Nicholas Thomas Wright taught New Testament studies for 20 years at Cambridge, McGill, and Oxford Universities and served as the Bishop of Durham from 2003 until his retirement in 2010. He now serves as chair of New Testament and Early Christianity at the School of Divinity at the University of St. Andrews. Considered one of the world's leading Bible scholars, he has been featured on ABC News, The Colbert Report, Dateline, and Fresh Air.  Wright is the award-winning author of Simply Good News, Simply Jesus, Simply Christian, Surprised by Hope, How God Became King, Scripture and the Authority of God, Surprised by Scripture, and The Case for the Psalms, as well as the recent translation of the New Testament The Kingdom New Testament and the much heralded series Christian Origins and the Question of God. He has authored nearly 50 books including his most recent The Day the Revolution Began: Reconsidering the Meaning of Jesus's Crucifixion.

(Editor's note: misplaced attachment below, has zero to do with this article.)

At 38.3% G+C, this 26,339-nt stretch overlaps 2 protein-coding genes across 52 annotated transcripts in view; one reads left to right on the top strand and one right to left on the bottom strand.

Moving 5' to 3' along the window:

Note: Tom Wright will also be a presenter at the Worship Symposium taking place at Calvin College January 25-28, 2017.  Details and registration information available online.